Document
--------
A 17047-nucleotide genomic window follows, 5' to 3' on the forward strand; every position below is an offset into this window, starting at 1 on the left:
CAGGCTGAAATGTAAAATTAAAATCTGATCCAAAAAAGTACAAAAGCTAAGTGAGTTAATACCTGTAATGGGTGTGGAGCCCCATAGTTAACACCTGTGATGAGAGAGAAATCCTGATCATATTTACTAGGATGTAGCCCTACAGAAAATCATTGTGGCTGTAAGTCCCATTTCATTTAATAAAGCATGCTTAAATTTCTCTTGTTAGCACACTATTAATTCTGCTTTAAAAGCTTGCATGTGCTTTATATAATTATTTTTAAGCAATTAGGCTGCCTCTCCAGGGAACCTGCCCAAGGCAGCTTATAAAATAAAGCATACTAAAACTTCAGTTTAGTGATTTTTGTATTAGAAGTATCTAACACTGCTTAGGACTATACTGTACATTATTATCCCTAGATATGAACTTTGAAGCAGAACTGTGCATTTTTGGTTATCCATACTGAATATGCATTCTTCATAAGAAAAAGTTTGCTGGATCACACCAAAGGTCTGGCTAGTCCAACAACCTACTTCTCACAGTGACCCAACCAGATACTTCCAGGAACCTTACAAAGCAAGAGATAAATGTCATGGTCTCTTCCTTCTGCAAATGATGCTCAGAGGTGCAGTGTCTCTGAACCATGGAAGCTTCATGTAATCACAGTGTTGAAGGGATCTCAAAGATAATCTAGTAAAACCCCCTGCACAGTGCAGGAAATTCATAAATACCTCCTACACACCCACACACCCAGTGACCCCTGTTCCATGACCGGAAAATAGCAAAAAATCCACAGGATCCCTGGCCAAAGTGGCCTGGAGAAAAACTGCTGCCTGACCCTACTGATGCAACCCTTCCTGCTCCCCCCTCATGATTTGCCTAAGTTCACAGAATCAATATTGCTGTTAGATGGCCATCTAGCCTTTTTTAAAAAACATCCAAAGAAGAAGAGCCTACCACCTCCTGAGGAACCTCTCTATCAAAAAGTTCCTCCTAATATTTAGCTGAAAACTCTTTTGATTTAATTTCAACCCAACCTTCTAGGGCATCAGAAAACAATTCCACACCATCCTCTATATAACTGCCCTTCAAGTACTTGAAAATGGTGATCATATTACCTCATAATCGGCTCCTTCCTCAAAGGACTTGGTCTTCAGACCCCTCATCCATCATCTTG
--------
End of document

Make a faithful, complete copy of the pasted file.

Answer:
A 17047-nucleotide genomic window follows, 5' to 3' on the forward strand; every position below is an offset into this window, starting at 1 on the left:
CAGGCTGAAATGTAAAATTAAAATCTGATCCAAAAAAGTACAAAAGCTAAGTGAGTTAATACCTGTAATGGGTGTGGAGCCCCATAGTTAACACCTGTGATGAGAGAGAAATCCTGATCATATTTACTAGGATGTAGCCCTACAGAAAATCATTGTGGCTGTAAGTCCCATTTCATTTAATAAAGCATGCTTAAATTTCTCTTGTTAGCACACTATTAATTCTGCTTTAAAAGCTTGCATGTGCTTTATATAATTATTTTTAAGCAATTAGGCTGCCTCTCCAGGGAACCTGCCCAAGGCAGCTTATAAAATAAAGCATACTAAAACTTCAGTTTAGTGATTTTTGTATTAGAAGTATCTAACACTGCTTAGGACTATACTGTACATTATTATCCCTAGATATGAACTTTGAAGCAGAACTGTGCATTTTTGGTTATCCATACTGAATATGCATTCTTCATAAGAAAAAGTTTGCTGGATCACACCAAAGGTCTGGCTAGTCCAACAACCTACTTCTCACAGTGACCCAACCAGATACTTCCAGGAACCTTACAAAGCAAGAGATAAATGTCATGGTCTCTTCCTTCTGCAAATGATGCTCAGAGGTGCAGTGTCTCTGAACCATGGAAGCTTCATGTAATCACAGTGTTGAAGGGATCTCAAAGATAATCTAGTAAAACCCCCTGCACAGTGCAGGAAATTCATAAATACCTCCTACACACCCACACACCCAGTGACCCCTGTTCCATGACCGGAAAATAGCAAAAAATCCACAGGATCCCTGGCCAAAGTGGCCTGGAGAAAAACTGCTGCCTGACCCTACTGATGCAACCCTTCCTGCTCCCCCCTCATGATTTGCCTAAGTTCACAGAATCAATATTGCTGTTAGATGGCCATCTAGCCTTTTTTAAAAAACATCCAAAGAAGAAGAGCCTACCACCTCCTGAGGAACCTCTCTATCAAAAAGTTCCTCCTAATATTTAGCTGAAAACTCTTTTGATTTAATTTCAACCCAACCTTCTAGGGCATCAGAAAACAATTCCACACCATCCTCTATATAACTGCCCTTCAAGTACTTGAAAATGGTGATCATATTACCTCATAATCGGCTCCTTCCTCAAAGGACTTGGTCTTCAGACCCCTCATCCATCATCTTG